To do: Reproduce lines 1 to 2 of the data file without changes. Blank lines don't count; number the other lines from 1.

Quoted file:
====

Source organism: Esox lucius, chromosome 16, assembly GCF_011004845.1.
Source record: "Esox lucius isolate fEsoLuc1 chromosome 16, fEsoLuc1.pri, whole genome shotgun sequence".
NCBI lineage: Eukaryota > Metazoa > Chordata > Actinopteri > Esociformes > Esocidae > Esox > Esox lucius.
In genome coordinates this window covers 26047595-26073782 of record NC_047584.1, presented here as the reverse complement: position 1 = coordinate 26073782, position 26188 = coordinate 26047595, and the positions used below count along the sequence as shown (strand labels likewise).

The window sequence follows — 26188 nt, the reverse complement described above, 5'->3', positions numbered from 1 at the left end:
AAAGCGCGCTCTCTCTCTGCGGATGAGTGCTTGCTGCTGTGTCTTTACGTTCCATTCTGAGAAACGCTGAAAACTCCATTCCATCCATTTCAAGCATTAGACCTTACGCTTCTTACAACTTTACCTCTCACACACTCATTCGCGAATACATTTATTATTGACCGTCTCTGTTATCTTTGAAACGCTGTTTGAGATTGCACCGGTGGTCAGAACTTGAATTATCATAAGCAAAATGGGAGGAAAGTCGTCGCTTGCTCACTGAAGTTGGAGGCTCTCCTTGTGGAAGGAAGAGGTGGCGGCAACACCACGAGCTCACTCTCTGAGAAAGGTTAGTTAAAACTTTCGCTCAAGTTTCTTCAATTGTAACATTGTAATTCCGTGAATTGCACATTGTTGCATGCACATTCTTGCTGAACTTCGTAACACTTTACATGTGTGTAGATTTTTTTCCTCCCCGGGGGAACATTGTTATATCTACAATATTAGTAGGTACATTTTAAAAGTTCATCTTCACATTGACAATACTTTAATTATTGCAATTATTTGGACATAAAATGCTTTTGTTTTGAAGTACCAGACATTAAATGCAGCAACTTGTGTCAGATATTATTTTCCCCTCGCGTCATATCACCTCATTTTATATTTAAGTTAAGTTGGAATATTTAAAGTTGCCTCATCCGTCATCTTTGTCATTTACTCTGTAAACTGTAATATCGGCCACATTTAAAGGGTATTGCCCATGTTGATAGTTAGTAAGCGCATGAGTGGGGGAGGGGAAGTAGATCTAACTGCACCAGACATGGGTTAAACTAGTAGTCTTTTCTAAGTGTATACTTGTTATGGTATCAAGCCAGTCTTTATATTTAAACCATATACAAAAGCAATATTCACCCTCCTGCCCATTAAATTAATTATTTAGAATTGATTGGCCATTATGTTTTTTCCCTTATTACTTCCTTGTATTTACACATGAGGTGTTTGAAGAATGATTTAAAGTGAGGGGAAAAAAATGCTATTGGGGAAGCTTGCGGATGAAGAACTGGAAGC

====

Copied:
Source organism: Esox lucius, chromosome 16, assembly GCF_011004845.1.
Source record: "Esox lucius isolate fEsoLuc1 chromosome 16, fEsoLuc1.pri, whole genome shotgun sequence".